Ohio Art Company Blue Willow Deluxe Service Tea Set

Ohio Art Company introduced its Blue Willow Deluxe Service Tea Set around 1953, building on its long history of producing charming, lithographed metal children’s tea sets. Advertised as a safe, entertaining, and educational toy, the tea set included a serving tray for the little hostess to serve tea in an elegant Blue Willow pattern that resembled mothers. Inspired by hand-painted ceramic wares from Qing dynasty China, Blue Willow dinnerware was created by English ceramic artists. Its elaborate chinoiserie transferware pattern made it sophisticated but inexpensive to produce. Blue Willow was extremely popular at the end of 18th century England and continued to have worldwide popularity when Ohio Art produced its tea set.

Ontario Store Advertisement, Ohio Art Blue Willow Tea Set, Springfield News Sun (Ohio), November 27, 1963, Page 16.

In 1953, Ohio Art priced the 21-piece Blue Willow Deluxe Service Tea Set at 98-cents, and continued to sell the set through 1963, and perhaps later.

In 1908, Dr. Henry S. Winzeler, a dentist in Archbold, Ohio, established the Ohio Art Company, driven by his belief in the potential of novelty manufacturing. The name was derived from his love of art, with picture frames as the starting product. After relocating to Bryan, Ohio, and installing metal lithography equipment, the company flourished and set the stage for its future success. When World War I disrupted German toy imports, Dr. Winzeler saw an opportunity, and expanded his toy line, which boosted his business, including the popularity of a high-quality tin tea set for children in 1917. They introduced sand pails in 1923. In the early 1930’s, Ohio Art was one of the very first companies to license a character from Walt Disney for a toy; Steamboat Willie, the precursor to Mickey Mouse. Ohio Art converted to making war products during World War II. After 1945, the company continued to make lithographed metal toys, and began using plastic. In the e1960s, Ohio Art introduced the groundbreaking and wildly popular Etch-A-Sketch. The company still operates as a publicly-held corporation in Bryan, Ohio.

Resources: The Origins of Our Success, Ohio Art website; Story of the Willow Pattern, Amanda Draper, Curator of Arts and Exhibitions in 2021, January 15, 2021, University of Liverpool,; Willow pattern, Wikipedia; 21 Piece Tea Set in Box, eBay, cedarlodgetrading; Pringles Self-Service Drugs Advertisement, The Register (Santa Ana, California), December 7, 1953.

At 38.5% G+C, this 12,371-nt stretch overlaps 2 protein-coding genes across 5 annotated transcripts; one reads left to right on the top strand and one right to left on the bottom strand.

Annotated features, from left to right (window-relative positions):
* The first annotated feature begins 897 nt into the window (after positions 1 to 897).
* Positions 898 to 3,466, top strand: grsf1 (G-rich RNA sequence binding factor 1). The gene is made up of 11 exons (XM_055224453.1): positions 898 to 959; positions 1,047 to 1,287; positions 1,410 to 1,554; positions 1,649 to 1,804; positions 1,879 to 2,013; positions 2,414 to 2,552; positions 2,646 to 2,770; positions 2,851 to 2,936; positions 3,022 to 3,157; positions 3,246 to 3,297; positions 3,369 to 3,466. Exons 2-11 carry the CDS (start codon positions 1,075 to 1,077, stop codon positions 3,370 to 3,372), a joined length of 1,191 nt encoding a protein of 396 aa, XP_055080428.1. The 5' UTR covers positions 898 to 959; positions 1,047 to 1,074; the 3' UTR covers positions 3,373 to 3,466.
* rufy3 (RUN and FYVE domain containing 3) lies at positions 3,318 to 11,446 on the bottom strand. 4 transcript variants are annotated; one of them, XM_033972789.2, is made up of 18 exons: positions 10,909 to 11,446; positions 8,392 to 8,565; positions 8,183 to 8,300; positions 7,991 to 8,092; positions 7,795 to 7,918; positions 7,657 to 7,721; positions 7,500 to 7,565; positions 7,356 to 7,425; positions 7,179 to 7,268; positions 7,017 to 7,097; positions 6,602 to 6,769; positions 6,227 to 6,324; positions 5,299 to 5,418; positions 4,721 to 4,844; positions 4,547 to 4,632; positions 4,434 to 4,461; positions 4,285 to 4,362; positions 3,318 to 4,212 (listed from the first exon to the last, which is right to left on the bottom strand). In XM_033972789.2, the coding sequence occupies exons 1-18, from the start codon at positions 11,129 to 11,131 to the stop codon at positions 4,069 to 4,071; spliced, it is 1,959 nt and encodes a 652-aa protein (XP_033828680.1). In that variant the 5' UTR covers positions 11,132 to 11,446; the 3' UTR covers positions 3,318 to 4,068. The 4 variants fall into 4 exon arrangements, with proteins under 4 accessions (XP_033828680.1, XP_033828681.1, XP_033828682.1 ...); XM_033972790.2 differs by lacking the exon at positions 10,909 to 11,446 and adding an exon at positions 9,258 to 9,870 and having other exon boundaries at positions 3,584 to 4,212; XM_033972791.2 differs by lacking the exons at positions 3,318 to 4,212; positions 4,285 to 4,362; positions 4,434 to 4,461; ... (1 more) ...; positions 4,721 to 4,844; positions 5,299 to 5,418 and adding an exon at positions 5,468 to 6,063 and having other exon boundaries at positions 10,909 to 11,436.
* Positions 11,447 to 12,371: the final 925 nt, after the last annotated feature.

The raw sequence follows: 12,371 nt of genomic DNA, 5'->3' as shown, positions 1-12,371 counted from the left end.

Banner USA, Bronx, New York, (1944-), manufacturer, 28-piece tin litho child’s dish set in floral pattern with plastic teapot, cups, and matching “silver” utensils displayed in its own display cabinet with two shelves. IMoDD 2014.53 Museum Purchase.

Bannerware Deluxe Refreshment Set

Master Mart Advertisement, Bannerware Deluxe Refreshment Set, Telegraph Bulletin (North Platte, Nebraska), November 17, 1949, Page 3.

The Bannerware Deluxe Refreshment Set, introduced by Banner Plastic around 1948, featured a plastic tea pot, creamer, sugar, plates, cups, saucers, and utensils, all designed “to charm a little girl.” A lithographed metal cabinet “for the little hostess” helped keep her tea service organized. The set was priced at $1.98.

Emanuel M. Pressner and Bernard Schiller founded Banner Plastic Corporation in either late 1945 or 1946, with their factory situated in the Bronx on Bruckner Boulevard and their showroom located on Fifth Avenue in New York City. Prior to the formation of Banner, Pressner was initially a toy importer, and later worked for Columbia Protektosite, a plastic injection-molding company based in New Jersey that specialized in sunglasses, googles and other plastic products including toys from its subsidiary company Plastic Art Toy Company of America. Banner Plastic moved into a large facility in Paterson, New Jersey planning to employ 350 people. In addition to dish sets, Banner produced plastic and metal toys such as cars, trucks, trains, military vehicles, and inexpensive bagged toy sets. For their metal toys, inexpensive steel came from “off-falls,” the blanks left over when holes are cut into steel sheets. At its peak, Banner produced tens of thousands of toys per week. After filing for bankruptcy in 1965, Banner was purchased by Tal-Cap, a Minnesota toy conglomerate, and should not be confused with Banner Toys, a manufacturer of wooden toys established in 2011.